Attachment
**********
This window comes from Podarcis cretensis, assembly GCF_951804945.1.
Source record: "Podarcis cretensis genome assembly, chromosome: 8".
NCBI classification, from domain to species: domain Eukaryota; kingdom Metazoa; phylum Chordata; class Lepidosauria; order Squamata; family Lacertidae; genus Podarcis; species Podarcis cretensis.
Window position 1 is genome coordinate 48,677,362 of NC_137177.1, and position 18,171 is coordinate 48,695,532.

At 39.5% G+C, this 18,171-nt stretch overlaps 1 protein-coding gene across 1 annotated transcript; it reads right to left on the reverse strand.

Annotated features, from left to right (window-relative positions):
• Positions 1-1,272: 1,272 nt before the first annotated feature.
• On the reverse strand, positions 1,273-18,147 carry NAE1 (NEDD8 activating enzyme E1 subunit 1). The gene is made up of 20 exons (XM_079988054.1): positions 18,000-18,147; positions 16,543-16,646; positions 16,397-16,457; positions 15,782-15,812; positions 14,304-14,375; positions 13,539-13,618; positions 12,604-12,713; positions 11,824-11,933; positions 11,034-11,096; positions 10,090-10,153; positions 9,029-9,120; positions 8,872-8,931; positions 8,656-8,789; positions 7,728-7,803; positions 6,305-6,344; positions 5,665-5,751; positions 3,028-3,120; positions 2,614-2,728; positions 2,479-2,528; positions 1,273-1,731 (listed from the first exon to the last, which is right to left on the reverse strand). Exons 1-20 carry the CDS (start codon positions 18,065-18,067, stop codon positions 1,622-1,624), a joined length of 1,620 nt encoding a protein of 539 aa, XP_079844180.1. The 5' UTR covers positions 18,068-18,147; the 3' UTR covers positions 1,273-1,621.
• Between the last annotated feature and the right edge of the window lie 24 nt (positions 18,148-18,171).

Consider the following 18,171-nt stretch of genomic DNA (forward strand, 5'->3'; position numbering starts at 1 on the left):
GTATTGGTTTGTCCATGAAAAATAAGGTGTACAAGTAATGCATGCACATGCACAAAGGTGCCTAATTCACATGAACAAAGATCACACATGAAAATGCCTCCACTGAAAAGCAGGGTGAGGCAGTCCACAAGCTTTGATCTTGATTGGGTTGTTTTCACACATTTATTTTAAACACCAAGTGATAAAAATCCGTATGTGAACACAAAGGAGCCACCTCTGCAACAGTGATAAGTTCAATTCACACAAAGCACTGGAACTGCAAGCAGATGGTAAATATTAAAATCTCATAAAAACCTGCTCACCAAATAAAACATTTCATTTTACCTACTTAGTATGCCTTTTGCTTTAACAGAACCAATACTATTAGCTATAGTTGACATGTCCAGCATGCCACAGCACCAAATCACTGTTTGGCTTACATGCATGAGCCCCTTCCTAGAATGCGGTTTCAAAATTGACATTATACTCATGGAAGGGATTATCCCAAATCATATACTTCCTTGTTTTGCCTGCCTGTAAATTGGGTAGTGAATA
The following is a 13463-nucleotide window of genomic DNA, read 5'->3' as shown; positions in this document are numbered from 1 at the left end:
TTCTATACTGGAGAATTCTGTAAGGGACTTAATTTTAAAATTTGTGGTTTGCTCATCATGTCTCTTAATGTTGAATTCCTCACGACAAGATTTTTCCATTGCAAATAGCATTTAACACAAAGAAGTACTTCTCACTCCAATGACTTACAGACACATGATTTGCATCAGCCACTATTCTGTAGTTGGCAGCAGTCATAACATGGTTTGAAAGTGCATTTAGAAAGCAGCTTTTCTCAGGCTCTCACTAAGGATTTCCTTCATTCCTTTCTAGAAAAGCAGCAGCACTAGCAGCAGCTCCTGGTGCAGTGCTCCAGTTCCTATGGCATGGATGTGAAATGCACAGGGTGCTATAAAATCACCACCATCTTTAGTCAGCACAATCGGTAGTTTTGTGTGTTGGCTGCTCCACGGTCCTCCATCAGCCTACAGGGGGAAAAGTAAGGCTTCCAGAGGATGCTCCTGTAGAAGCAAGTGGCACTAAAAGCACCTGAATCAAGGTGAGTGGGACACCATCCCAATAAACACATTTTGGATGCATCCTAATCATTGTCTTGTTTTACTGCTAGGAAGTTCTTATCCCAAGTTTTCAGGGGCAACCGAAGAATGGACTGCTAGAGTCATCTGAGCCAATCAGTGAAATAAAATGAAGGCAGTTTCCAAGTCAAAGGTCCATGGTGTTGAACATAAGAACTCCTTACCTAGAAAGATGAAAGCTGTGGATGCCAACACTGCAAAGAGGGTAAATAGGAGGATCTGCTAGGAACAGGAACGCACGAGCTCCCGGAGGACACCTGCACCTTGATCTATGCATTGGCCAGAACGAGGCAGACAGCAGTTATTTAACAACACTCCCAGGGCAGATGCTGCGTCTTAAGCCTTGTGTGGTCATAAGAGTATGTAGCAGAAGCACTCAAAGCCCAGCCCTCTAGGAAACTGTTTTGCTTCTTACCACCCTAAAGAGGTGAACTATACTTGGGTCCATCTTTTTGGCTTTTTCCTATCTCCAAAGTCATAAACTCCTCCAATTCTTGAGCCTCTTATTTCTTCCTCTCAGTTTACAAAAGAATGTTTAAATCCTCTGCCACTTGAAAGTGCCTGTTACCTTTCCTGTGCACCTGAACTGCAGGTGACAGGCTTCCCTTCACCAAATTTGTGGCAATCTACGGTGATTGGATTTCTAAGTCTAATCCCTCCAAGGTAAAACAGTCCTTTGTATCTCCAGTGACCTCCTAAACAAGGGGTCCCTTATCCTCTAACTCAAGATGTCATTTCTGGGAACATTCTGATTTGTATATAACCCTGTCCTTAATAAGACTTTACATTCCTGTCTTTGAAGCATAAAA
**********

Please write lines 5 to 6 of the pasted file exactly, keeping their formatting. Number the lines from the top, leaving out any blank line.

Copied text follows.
At 39.5% G+C, this 18,171-nt stretch overlaps 1 protein-coding gene across 1 annotated transcript; it reads right to left on the reverse strand.

Annotated features, from left to right (window-relative positions):